Aaron Donald and Ndamukong Suh playing together on the same defensive line—It’s as scary as it sounds, for reasons both obvious and subtle. The obvious: Donald is the best gap-shooting interior D-lineman in football—a label previously owned by the now-31-year-old Suh.
The subtle: Donald and Suh are both 3-techniques (Warren Sapp’s old position, where the player aligns between the offense’s guard and tackle), but they’re also versatile. Both have thrived at 2-technique (aligned head-up on a guard), at 1-technique (aligned directly over a center’s shoulder) and, especially in Donald’s case, as a sub-package 0-technique (aligned over the center.) Donald and Suh have also played meaningful snaps at defensive end, and Suh at times roamed around as a joker in Miami. An interesting side note? The man who came up with these numbered-technique labels is Bum Phillips, father of the Rams defensive coordinator Wade Phillips.
This dual versatility will greatly expand and disguise Los Angeles’s designer four-man rush tactics. Offenses will see Donald and Suh in different locations and struggle to track which D-Line stunt, twist or slant is coming. Suh has always been great on the dirty work here, attacking blockers and attracting double teams to create pass rushing lanes for others. And the longer the play goes, the stronger Suh becomes. (Usually with defensive linemen, the opposite is true.) This season you’ll see Suh attack a blocker while Donald loops behind him to either get the quarterback or make him move back into Suh, who by then will have worn down the blocker.
So that’s the good. The bad—or, more accurately, the caveat—is that this dynamic defensive tackle duo doesn’t suddenly make Los Angeles a surefire top-10 defense. Two big questions remain. First, with both men being classic first-and second-down 3-techniques, who moves to 1-technique on running downs, and how will that go? And second, can a defense afford to have TWO linemen who take as many risks as Donald and Suh? When they penetrate and make the play, it’s beautiful. But when they penetrate and don’t make the play, the defense gets gashed.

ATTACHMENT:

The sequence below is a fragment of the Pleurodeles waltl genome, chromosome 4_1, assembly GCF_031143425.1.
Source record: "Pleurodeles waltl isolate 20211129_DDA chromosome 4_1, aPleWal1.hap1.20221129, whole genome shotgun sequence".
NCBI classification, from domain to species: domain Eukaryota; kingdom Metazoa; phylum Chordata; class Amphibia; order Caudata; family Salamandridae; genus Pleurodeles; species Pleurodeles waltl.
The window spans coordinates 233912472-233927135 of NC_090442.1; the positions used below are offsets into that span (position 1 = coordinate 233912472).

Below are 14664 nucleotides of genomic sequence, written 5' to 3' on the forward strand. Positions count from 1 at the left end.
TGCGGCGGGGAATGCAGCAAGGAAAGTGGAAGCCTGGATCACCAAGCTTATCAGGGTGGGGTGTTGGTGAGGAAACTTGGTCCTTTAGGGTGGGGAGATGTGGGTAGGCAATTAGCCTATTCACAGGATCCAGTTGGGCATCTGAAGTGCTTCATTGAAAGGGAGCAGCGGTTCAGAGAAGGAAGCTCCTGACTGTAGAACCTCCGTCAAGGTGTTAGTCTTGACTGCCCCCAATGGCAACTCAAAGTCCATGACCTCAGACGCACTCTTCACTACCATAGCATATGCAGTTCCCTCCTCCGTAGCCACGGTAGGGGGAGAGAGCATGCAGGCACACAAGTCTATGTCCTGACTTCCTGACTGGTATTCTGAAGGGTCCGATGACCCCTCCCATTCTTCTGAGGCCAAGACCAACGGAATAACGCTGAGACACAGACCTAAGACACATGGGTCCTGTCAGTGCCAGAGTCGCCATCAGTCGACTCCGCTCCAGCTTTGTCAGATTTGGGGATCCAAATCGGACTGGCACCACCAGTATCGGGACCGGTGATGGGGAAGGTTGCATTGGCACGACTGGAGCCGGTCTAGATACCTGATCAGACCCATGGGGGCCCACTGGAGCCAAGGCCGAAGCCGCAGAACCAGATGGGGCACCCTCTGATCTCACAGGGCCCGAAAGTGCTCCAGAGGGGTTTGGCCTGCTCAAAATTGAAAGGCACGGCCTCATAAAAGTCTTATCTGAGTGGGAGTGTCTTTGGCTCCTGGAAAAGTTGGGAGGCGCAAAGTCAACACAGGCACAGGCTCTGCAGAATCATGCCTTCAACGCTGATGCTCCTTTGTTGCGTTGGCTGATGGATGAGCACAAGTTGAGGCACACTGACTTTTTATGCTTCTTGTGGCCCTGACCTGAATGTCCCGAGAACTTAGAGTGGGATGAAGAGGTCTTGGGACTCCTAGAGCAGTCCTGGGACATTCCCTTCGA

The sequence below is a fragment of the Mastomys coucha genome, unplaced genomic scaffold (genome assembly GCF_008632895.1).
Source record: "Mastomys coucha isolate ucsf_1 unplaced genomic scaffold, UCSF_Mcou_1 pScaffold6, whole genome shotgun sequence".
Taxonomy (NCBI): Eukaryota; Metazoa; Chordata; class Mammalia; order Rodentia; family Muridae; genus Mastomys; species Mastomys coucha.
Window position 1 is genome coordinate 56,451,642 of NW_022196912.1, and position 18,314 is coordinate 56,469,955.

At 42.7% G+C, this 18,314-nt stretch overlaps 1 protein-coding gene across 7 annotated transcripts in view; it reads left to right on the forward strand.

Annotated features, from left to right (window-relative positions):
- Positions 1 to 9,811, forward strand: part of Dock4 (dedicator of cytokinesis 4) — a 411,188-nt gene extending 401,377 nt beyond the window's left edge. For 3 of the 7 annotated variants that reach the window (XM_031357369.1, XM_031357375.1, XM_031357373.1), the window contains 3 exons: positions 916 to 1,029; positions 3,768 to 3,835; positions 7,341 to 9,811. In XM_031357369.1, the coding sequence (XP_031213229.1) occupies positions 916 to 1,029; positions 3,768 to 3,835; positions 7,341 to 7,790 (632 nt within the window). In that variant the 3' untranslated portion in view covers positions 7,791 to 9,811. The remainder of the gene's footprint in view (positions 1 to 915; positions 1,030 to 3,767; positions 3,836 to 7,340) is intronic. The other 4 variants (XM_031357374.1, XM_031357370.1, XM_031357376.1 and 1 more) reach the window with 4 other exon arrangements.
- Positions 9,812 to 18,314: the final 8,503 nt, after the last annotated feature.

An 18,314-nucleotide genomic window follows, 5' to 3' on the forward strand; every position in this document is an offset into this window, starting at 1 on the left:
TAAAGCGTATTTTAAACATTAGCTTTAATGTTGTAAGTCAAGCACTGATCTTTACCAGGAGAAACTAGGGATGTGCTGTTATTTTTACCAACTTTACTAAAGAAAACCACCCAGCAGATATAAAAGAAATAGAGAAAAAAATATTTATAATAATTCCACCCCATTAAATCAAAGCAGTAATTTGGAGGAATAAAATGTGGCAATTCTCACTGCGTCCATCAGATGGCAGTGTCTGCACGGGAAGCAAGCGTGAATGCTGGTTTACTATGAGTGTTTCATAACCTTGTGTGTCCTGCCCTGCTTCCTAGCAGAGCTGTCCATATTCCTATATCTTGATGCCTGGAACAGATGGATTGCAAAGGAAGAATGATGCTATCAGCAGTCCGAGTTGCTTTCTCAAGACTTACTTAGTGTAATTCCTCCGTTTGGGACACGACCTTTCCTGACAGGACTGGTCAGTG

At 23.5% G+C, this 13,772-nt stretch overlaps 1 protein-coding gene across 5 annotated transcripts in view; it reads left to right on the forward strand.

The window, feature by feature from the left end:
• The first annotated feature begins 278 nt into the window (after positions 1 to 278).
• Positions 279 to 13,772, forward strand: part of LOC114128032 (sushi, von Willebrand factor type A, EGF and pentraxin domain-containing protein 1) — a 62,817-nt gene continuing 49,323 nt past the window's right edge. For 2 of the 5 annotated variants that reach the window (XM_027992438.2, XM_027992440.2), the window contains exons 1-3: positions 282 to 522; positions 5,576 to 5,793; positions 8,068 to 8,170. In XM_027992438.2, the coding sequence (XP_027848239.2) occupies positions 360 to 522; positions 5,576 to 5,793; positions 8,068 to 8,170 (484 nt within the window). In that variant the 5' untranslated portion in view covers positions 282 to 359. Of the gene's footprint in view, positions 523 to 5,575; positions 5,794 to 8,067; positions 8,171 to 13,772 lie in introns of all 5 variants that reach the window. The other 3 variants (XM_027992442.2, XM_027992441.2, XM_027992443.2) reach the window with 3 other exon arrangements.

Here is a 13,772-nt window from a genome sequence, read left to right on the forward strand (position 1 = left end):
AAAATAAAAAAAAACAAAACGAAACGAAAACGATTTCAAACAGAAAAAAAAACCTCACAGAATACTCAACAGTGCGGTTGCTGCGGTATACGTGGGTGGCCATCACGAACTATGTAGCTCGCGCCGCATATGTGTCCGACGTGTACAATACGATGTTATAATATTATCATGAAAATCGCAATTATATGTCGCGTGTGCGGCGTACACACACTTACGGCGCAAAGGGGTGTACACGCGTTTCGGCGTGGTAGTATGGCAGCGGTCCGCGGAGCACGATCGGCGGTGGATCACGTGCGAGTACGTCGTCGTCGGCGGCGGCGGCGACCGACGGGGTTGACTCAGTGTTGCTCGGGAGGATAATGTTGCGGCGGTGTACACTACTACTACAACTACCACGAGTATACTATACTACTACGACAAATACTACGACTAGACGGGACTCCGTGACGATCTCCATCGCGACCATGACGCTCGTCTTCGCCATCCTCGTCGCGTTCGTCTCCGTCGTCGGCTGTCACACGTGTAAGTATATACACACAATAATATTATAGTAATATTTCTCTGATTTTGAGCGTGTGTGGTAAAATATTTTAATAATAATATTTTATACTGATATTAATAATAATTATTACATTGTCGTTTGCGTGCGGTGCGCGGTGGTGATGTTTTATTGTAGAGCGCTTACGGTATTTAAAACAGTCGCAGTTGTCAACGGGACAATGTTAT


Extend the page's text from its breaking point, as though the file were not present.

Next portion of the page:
Even more aggressive are Los Angeles’s cornerbacks. Only one corner plays a riskier brand of coverage than new Ram Aqib Talib, and that’s fellow new Ram Marcus Peters. These are two of the game’s best playmakers, but they also give up many plays. Some defensive coaches would not be comfortable with that at one outside corner spot, let alone both.
With corners like these, it’s imperative a defense’s pass rush gets home and makes a quarterback throw early, because that’s how route-jumpers like Talib and Peters do damage. If that pass rush fails to get home, the route-jumpers can be liabilities. This undoubtedly factored into the Rams shelling out $14 million for Suh. What’s still missing, though, is a dominant edge rusher. Last year’s top end, Robert Quinn, washed up, so he and his $11.4 million cap number got dealt to Miami. That leaves Matt Longacre and Samson Ebukam as the only true edge rushers; offenses won’t be installing any extra chip-blocking protections for L.A.
The Rams need an edge rusher, but few are available. Free agency has none left, and this year’s rookie edge-rushing crop is light. Perhaps that stoked L.A.’s fervor for Suh. Knowing no outside rusher was out there, the next best play was to become super dominant inside. Nevertheless, this front seven is still not great on the edges, which is something that’s been said of few top-shelf defenses before.